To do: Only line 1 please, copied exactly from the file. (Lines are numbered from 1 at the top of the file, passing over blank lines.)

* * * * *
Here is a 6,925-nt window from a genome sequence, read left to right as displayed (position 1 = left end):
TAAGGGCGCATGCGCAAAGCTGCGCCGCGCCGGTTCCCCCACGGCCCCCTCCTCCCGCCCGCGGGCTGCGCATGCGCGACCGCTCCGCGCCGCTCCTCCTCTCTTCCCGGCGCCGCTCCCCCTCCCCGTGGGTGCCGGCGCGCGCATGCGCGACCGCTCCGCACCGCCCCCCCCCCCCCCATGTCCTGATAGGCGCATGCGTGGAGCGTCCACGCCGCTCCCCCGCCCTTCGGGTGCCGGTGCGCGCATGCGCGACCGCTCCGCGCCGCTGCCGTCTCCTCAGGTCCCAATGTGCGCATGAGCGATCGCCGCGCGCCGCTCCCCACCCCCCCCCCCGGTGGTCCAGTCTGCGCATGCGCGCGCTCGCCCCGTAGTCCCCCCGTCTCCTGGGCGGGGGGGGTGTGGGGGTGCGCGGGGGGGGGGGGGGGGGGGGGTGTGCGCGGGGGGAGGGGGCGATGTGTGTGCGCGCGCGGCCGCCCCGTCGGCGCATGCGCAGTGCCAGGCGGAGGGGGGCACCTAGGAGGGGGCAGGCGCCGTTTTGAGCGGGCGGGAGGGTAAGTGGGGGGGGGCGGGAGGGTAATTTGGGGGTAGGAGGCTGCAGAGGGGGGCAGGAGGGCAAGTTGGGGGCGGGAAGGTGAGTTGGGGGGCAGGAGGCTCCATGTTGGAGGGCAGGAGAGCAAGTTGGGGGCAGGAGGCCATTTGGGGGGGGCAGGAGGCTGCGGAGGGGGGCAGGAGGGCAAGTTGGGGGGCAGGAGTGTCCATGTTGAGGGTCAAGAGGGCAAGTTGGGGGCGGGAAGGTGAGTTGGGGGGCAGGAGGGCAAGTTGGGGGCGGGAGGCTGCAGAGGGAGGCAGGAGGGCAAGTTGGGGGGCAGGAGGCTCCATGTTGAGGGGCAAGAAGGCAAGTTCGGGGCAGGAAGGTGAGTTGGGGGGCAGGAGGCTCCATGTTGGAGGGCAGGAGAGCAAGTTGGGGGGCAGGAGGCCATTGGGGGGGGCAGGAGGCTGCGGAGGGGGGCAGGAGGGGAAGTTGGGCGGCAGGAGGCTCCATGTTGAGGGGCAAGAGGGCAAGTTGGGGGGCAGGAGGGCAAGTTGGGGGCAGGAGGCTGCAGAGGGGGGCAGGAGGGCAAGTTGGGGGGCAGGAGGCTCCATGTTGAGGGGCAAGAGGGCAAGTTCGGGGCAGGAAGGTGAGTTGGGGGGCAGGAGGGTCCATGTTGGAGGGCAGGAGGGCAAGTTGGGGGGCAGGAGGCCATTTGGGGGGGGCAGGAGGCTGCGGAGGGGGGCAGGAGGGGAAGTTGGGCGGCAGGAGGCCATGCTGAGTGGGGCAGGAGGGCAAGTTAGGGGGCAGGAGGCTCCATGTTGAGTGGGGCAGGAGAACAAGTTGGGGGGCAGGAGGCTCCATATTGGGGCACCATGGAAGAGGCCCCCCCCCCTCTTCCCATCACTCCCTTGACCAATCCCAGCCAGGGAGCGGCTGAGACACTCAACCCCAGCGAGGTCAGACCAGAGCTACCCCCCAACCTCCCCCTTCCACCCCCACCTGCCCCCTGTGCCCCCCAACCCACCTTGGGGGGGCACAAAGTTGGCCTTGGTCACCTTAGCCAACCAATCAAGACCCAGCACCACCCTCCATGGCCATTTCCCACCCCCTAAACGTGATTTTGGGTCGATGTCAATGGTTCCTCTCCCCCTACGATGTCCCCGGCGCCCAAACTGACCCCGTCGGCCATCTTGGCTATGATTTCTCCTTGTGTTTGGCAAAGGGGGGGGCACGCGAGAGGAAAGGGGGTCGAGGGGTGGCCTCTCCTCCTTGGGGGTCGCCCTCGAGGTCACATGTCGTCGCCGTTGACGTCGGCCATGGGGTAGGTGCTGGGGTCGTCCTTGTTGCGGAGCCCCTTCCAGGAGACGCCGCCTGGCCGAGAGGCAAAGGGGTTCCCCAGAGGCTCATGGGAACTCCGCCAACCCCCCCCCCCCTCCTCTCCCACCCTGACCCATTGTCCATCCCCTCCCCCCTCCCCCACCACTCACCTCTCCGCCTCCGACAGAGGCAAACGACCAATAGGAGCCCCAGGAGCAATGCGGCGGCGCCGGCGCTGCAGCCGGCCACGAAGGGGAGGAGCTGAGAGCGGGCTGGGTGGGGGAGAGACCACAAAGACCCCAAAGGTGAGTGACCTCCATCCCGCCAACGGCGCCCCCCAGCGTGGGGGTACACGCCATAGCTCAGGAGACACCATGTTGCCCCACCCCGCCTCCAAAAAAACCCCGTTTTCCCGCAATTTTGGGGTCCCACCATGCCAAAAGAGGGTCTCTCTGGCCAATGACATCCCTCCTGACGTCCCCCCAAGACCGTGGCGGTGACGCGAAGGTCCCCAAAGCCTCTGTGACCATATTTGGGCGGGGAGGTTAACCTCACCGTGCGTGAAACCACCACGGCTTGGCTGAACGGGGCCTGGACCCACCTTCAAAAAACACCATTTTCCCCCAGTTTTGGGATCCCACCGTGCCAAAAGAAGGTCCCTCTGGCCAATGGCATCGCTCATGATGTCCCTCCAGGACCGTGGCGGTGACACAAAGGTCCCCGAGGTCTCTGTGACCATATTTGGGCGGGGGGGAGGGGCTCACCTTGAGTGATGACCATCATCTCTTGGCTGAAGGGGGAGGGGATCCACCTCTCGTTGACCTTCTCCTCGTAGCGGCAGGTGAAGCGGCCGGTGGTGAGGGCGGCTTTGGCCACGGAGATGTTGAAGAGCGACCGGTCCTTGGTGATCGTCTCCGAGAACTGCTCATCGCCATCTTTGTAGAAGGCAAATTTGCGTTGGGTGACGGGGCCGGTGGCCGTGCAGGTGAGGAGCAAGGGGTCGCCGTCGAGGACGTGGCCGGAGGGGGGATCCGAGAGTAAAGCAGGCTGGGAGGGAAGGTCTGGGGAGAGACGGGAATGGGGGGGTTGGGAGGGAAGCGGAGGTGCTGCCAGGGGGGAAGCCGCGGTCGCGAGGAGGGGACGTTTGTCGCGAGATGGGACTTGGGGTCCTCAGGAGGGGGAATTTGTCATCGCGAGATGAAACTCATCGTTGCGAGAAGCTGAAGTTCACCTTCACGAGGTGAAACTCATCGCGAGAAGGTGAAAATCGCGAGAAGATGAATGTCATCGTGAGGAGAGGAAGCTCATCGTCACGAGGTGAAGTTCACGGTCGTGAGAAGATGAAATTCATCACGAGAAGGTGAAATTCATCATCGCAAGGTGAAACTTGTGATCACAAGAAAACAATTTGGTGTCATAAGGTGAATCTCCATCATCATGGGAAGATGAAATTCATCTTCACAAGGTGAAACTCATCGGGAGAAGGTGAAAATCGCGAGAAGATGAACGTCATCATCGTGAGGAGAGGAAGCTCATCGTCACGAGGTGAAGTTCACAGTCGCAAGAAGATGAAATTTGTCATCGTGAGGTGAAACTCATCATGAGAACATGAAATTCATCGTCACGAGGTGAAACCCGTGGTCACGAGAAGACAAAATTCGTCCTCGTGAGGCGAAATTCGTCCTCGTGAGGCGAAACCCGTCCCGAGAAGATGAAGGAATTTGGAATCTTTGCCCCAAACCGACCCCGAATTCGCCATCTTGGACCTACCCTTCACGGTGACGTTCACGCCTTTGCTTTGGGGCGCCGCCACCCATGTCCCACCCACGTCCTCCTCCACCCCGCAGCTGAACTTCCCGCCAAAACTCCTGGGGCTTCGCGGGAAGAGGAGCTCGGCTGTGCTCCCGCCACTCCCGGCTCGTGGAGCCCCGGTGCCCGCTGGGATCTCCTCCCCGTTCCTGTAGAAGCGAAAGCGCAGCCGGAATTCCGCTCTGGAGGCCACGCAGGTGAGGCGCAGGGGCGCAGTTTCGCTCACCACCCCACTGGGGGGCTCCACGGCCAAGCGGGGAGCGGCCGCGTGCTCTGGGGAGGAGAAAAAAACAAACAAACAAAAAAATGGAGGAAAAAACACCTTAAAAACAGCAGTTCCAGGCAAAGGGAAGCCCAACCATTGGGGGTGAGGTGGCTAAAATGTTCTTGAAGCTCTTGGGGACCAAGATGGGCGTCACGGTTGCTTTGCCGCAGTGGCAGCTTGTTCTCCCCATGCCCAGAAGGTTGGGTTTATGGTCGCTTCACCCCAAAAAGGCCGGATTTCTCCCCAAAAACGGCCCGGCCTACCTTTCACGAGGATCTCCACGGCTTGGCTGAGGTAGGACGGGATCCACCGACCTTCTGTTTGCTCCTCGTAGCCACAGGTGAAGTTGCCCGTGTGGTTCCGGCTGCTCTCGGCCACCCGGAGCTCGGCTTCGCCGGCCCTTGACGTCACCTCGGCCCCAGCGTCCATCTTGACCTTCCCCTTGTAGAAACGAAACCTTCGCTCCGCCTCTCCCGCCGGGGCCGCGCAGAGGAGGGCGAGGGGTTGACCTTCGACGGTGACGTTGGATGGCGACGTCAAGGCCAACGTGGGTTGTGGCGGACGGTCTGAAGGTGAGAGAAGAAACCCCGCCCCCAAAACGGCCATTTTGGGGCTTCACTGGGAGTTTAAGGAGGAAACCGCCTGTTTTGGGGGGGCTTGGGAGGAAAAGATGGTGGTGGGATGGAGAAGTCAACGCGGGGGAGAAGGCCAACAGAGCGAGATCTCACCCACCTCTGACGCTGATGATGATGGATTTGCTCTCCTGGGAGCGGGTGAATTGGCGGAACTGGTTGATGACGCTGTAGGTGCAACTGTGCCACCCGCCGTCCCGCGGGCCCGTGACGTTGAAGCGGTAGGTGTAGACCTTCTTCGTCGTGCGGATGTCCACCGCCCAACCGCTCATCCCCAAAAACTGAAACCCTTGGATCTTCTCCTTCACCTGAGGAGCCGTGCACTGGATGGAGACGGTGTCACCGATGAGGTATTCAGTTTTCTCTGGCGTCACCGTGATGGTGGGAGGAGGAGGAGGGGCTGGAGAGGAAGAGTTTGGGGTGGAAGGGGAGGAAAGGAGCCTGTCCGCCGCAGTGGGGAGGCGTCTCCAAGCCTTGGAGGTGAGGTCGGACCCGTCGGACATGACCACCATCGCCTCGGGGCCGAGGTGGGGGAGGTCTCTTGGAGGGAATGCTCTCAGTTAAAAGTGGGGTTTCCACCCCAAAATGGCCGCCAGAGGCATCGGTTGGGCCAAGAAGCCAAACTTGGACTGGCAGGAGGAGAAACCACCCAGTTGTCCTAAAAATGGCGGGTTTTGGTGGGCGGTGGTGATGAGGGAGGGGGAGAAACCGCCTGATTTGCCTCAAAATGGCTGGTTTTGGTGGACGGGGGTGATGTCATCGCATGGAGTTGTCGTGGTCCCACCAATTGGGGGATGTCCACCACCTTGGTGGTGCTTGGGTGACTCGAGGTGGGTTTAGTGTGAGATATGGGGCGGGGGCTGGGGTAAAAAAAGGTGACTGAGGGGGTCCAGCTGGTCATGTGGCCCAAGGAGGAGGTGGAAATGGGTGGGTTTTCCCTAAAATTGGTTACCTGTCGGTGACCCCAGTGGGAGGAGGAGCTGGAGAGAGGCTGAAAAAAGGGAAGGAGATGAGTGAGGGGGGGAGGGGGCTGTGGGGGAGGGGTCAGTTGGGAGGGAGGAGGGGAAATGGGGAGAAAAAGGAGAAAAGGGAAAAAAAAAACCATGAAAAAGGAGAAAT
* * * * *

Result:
Here is a 6,925-nt window from a genome sequence, read left to right as displayed (position 1 = left end):